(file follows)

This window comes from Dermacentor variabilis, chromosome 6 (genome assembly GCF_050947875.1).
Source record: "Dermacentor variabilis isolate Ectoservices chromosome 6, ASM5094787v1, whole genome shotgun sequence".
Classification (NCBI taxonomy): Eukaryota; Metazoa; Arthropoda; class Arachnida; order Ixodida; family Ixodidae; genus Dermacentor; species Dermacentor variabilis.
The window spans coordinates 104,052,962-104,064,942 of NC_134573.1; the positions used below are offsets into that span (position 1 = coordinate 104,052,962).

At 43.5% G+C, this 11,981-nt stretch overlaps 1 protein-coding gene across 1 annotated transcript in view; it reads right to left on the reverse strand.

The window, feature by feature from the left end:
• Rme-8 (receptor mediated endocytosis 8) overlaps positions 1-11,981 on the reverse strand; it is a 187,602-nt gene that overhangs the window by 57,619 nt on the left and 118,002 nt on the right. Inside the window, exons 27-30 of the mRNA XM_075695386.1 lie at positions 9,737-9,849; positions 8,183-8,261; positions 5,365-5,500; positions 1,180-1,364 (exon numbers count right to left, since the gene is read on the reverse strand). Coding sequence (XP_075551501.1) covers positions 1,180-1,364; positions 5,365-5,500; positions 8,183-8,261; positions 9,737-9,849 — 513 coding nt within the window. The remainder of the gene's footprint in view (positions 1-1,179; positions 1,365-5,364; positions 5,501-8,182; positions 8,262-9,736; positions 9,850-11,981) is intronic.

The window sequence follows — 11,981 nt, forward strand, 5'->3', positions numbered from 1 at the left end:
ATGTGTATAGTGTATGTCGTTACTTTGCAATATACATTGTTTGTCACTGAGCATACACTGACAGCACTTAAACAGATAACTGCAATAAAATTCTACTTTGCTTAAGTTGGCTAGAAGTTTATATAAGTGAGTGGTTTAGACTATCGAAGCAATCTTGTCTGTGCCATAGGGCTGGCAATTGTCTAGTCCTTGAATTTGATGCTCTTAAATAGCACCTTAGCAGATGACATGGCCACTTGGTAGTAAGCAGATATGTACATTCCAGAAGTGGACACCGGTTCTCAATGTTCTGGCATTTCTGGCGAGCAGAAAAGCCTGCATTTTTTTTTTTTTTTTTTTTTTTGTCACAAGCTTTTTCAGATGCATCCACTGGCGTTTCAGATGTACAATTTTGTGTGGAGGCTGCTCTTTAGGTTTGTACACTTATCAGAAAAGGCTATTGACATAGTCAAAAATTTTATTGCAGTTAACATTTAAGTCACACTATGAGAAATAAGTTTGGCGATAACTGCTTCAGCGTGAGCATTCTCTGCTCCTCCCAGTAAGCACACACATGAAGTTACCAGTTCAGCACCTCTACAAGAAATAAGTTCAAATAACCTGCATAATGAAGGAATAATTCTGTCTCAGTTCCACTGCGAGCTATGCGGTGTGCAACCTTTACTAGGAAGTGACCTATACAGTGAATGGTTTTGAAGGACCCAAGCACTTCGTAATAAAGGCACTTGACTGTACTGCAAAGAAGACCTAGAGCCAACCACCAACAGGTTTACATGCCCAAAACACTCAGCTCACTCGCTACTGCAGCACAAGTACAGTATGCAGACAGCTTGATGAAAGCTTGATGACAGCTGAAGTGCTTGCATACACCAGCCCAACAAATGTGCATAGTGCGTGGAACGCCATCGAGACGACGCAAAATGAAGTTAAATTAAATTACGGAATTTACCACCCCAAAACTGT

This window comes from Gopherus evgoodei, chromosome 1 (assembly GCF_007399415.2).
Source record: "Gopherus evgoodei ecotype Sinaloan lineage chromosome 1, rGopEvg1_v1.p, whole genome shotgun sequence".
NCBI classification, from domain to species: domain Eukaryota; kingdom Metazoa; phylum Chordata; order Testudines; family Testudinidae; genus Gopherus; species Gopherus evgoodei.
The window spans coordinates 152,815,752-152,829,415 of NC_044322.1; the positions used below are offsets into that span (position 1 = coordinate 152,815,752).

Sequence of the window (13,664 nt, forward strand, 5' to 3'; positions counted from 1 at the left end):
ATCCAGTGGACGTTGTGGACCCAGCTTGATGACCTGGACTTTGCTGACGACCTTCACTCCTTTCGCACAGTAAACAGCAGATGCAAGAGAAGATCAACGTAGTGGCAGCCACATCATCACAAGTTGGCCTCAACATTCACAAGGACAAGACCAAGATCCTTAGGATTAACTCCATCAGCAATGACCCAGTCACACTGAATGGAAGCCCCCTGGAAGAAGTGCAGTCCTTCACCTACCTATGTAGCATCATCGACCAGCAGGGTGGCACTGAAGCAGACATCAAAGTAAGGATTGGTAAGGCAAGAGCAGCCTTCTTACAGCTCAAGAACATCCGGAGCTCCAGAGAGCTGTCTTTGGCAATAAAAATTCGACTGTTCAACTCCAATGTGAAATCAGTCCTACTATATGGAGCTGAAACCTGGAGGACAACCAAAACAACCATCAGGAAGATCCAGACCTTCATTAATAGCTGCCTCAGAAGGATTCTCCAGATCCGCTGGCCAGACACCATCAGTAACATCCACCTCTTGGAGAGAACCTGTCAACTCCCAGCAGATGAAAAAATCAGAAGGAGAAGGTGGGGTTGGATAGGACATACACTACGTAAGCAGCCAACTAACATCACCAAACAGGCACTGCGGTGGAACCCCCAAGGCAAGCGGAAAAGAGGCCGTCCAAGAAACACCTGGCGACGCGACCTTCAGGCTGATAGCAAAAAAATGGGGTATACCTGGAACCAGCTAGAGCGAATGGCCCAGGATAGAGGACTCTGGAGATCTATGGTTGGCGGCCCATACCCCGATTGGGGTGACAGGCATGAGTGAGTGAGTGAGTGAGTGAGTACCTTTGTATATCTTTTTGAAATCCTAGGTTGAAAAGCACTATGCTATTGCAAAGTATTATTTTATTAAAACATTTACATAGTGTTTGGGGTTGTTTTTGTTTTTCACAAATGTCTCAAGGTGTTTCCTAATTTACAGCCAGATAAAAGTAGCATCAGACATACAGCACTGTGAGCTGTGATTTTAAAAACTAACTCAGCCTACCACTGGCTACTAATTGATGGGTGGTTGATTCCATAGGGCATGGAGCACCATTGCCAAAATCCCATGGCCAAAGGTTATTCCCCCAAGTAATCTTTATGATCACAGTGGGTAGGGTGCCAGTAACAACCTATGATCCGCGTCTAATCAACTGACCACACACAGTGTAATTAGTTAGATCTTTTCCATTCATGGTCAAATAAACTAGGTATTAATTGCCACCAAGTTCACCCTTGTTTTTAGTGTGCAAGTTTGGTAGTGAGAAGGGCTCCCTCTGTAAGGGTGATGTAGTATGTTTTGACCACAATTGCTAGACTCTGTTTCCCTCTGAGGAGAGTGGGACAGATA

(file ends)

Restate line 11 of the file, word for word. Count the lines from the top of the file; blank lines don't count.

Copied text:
Source record: "Gopherus evgoodei ecotype Sinaloan lineage chromosome 1, rGopEvg1_v1.p, whole genome shotgun sequence".